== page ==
In Dawson’s Fall (2019, MacMillan) novelist Roxana Robinson tells a story of America at its most fragile, fraught, and malleable. Set in 1889, in Charleston, South Carolina, Robinson’s tale weaves her family’s journal entries and letters with a novelist’s narrative grace, and spans the life of her tragic hero, Frank Dawson, as he attempts to navigate the country’s new political, social, and moral landscape.
Dawson, a man of fierce opinions, came to this country as a young Englishman to fight for the Confederacy in a war he understood as a conflict over states’ rights. He later became the editor of the Charleston News and Courier, finding a platform of real influence in the editorial column and emerging as a voice of the New South. As he wrangled diligently in his columns with questions of citizenship, equality, justice, and slavery, his newspaper rapidly lost readership, and he was plagued by financial worries.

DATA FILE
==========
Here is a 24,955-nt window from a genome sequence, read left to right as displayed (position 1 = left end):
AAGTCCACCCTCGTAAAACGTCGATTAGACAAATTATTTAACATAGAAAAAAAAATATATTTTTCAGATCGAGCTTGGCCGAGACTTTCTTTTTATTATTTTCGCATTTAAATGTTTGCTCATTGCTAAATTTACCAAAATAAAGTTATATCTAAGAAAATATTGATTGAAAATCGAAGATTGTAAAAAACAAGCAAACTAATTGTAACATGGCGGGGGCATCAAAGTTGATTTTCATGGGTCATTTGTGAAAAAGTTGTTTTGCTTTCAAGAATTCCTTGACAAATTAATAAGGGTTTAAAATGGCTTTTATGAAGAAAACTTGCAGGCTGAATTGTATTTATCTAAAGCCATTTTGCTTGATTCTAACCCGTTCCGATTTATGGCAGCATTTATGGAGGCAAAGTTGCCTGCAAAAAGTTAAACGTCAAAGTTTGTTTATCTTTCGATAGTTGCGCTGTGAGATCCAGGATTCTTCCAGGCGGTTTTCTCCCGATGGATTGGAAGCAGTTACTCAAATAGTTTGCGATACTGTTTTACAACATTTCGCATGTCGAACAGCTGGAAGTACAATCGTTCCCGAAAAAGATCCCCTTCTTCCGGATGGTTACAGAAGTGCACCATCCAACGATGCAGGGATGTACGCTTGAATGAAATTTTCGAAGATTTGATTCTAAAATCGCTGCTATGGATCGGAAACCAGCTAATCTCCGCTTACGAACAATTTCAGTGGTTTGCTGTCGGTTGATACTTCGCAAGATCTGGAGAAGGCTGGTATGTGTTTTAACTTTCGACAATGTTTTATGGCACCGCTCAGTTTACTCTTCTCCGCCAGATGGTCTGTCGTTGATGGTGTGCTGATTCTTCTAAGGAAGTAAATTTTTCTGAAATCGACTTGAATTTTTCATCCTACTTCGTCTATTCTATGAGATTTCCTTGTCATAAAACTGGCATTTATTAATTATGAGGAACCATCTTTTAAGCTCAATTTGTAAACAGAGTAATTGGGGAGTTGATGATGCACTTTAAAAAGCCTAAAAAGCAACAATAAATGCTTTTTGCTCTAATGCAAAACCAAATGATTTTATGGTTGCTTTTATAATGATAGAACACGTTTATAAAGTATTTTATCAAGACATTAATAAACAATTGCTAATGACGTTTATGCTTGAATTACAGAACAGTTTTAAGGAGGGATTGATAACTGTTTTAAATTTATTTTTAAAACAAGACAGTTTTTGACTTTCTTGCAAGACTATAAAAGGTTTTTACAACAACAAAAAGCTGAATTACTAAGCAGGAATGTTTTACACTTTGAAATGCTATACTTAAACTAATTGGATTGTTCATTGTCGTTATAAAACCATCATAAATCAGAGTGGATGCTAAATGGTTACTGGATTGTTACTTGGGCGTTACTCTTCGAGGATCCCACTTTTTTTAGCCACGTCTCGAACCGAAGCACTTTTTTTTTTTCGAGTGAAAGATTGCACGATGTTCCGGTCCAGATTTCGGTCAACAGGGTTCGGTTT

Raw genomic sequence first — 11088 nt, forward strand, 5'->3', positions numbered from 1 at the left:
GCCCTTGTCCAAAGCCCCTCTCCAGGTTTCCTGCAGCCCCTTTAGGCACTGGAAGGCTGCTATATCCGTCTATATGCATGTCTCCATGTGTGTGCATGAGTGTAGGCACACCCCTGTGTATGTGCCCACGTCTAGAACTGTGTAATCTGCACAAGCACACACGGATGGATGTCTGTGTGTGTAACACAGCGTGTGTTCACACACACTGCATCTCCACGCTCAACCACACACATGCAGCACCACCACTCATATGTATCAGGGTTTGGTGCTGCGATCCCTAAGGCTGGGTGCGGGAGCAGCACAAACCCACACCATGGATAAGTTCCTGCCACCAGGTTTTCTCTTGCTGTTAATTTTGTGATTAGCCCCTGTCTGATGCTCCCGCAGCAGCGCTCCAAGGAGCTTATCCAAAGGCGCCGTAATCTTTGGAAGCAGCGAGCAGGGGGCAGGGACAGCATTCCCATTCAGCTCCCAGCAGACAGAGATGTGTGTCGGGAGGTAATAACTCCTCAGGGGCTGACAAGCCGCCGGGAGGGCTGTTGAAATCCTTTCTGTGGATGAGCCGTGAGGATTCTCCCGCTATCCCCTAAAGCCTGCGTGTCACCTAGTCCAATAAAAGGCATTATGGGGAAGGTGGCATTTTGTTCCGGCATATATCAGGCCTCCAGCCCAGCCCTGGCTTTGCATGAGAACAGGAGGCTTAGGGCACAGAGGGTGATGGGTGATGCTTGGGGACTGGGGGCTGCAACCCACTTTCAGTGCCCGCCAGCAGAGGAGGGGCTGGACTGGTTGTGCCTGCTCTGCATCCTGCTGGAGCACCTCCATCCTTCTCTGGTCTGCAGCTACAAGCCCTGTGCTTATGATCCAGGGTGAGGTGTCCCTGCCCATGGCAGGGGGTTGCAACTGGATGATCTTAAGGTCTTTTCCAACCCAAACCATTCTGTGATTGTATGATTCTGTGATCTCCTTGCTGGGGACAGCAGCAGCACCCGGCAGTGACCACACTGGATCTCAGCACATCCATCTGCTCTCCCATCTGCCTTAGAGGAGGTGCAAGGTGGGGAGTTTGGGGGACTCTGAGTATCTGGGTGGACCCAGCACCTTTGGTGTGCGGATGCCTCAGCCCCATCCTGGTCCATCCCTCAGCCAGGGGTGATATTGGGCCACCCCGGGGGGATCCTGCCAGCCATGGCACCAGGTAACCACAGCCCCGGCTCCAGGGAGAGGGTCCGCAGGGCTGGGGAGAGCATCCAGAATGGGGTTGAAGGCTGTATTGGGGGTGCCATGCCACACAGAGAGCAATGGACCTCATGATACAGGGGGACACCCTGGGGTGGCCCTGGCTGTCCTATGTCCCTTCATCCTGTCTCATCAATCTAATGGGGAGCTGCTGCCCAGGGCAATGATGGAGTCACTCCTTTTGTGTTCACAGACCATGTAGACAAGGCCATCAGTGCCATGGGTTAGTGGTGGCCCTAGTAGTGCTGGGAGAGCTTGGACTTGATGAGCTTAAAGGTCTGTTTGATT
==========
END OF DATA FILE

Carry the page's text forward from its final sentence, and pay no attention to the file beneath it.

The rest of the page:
Nor could Dawson control the whims of the heart: his Swiss governess became embroiled in a tense affair with a drunkard doctor, which threatened to stain his family’s reputation. And, in the end, Dawson was felled by the very violence he vehemently opposed.
Roxana Dawson talks with Walter Edgar about the true story of Frank Dawson and his family, their times, and why she chose to tell their story in a novel.
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